The Lie Behind “The Truth”


Have you ever come down with a raging case of hero worship?

Maybe it was the driving force that fueled a knock down drag out fight on the playground over whether Mickey Mantle or Willie Mays was the greatest baseball player ever?

(We all know the real answer is Hank Aaron, anyway..)

Maybe it was the moment you became like a deer in the headlights when you saw your favorite celebrity in the airport.

Maybe it was the time you questioned the spiritual maturity of anyone who didn’t hang with baited breath on the words of your favorite pastor.

Hero worship is certainly a major part of what it means to be human.

Deep down inside we believe we can find a sense of fulfillment and meaning in our lives not from God, but from someone with skin on.

If you don’t believe that is true, consider a controversy that errupted over a work of art that was scheduled for debut at Union Square In New York City last week.


“The Truth” by Michael D’Antuono

The painting titled “The Truth” amounts to a kind of national Rorshach test.

According to a statement released about the portrait, “The 30″ x 54″ acrylic painting on canvas depicts President Obama appearing much like Jesus Christ on the Cross: atop his head, a crown of thorns; behind him, the dark veil being lifted (or lowered) on the Presidential Seal. But is he revealing or concealing, and is he being crucified or glorified?”

Even the title of the piece, “The Truth,” suggests a play on biblical themes, as Jesus said in John 14:6, “I am the way, the truth, and the life: no man cometh unto the Father, but by me.”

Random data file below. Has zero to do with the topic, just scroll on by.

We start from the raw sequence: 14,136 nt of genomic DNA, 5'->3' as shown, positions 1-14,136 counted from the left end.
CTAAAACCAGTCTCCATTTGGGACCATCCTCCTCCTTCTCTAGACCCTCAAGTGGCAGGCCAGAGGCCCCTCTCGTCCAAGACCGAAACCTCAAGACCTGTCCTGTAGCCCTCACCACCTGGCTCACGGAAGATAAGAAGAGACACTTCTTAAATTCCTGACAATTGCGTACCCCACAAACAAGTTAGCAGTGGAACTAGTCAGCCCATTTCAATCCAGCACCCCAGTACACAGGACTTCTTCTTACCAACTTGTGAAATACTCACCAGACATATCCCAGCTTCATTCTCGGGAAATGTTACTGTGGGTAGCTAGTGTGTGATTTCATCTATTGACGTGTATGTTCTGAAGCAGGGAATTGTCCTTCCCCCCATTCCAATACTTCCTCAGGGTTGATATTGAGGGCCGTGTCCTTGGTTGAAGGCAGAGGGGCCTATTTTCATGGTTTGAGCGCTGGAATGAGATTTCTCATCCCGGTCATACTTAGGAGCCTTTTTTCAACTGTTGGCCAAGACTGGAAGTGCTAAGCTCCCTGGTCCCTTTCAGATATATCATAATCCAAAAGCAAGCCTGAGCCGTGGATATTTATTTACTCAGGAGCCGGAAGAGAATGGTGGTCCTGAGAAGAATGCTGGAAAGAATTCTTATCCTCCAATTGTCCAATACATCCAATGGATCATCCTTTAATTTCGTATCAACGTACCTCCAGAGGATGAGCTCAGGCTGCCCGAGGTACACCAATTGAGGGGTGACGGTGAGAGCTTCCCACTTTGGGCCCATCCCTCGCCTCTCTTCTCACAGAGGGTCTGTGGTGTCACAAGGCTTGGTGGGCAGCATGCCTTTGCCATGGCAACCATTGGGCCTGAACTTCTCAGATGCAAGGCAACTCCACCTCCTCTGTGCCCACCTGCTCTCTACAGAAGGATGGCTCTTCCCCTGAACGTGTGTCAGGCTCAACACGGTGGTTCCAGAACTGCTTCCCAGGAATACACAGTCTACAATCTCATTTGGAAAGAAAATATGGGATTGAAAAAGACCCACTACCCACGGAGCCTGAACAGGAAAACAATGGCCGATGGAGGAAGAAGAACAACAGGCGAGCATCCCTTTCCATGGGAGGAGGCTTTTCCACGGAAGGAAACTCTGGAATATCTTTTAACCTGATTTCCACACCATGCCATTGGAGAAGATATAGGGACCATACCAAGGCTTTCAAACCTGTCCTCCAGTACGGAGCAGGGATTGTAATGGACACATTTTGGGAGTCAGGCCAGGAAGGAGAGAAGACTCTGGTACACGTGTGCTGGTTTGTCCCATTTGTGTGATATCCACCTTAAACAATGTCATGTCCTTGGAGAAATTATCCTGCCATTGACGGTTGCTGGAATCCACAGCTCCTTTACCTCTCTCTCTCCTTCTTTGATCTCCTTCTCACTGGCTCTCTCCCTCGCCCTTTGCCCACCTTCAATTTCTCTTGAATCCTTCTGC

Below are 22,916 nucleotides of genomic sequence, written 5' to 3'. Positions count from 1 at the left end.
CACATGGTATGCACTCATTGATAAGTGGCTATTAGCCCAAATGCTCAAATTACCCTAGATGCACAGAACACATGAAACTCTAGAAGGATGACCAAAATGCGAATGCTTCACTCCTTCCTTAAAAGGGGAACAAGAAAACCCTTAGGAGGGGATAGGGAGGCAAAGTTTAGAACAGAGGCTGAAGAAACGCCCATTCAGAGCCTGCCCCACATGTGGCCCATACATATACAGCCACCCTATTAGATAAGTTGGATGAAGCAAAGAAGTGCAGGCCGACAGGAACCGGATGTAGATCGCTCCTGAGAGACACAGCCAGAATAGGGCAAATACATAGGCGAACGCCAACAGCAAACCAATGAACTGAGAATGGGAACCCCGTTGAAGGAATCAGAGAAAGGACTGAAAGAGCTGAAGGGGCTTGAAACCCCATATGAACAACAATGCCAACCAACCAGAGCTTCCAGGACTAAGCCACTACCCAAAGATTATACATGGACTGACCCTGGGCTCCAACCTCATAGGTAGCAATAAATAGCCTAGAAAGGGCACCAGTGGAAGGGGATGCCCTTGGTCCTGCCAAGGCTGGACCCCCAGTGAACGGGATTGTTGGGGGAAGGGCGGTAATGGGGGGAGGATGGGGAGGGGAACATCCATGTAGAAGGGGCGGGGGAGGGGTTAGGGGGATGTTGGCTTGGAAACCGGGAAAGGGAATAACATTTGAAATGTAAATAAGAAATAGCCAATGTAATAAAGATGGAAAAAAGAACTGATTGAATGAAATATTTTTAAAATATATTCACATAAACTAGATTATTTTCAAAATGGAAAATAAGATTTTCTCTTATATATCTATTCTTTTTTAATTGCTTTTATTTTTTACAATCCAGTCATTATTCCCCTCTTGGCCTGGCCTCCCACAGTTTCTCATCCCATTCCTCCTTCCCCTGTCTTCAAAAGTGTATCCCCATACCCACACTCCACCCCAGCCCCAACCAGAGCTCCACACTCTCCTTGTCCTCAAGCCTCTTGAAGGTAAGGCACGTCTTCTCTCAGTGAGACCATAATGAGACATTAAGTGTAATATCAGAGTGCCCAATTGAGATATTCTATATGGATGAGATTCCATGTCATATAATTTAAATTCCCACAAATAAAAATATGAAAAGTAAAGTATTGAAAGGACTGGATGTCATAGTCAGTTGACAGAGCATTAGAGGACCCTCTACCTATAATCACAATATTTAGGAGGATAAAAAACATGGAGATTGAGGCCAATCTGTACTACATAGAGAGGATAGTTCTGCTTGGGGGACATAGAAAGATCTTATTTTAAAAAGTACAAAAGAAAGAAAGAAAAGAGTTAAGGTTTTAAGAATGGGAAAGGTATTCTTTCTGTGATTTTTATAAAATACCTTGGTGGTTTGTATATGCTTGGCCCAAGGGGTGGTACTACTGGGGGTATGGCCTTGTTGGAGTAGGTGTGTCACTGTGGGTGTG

“More than a presidential portrait,” writes artist Michael D’Antuono on a website touting the painting, “‘The Truth’ is a politically, religiously and socially-charged statement on our nation’s current political climate and deep partisan divide that is sure to create a dialogue.”

Like others in the news who have depicted Obama in Christ-like imagery, D’Antuono insists he isn’t claiming the man is Messiah, but only inviting “individual interpretations.”

“‘The Truth,’ like beauty, is in the eyes of the beholder,” claims the exhibit’s press release.

D’Antuono even invites the public to email him with reactions to the piece, answering his posed question, “What’s your truth?”

Apparently D’Antuono’s attempt at generating controversy went a bit too far even for his own taste.

The idea of the piece, or the reaction that I’d hoped for, was to highlight our nation’s deep partisan divide and how our interpretation of the truth is really prejudiced by our political perspective and I think that to a large degree we are being manipulated by the media. I miss the old day when we just have the facts. Now we have pundits and spin and strategists.

I just thought that through that painting people would see different things. The right and the left would have different interpretations of it based on their political lens. But I have to admit I was very surprised that instead of that I got thousands of email complaining on the religious front. And that was not my intent at all. I wanted to create a dialog politically but not religiously. I didn’t mean to make fun of anybody’s religion; maybe I did so naively but I didn’t mean it that way. In the bible Jesus is The Truth and comparing Obama that way isn’t something I meant to do at all.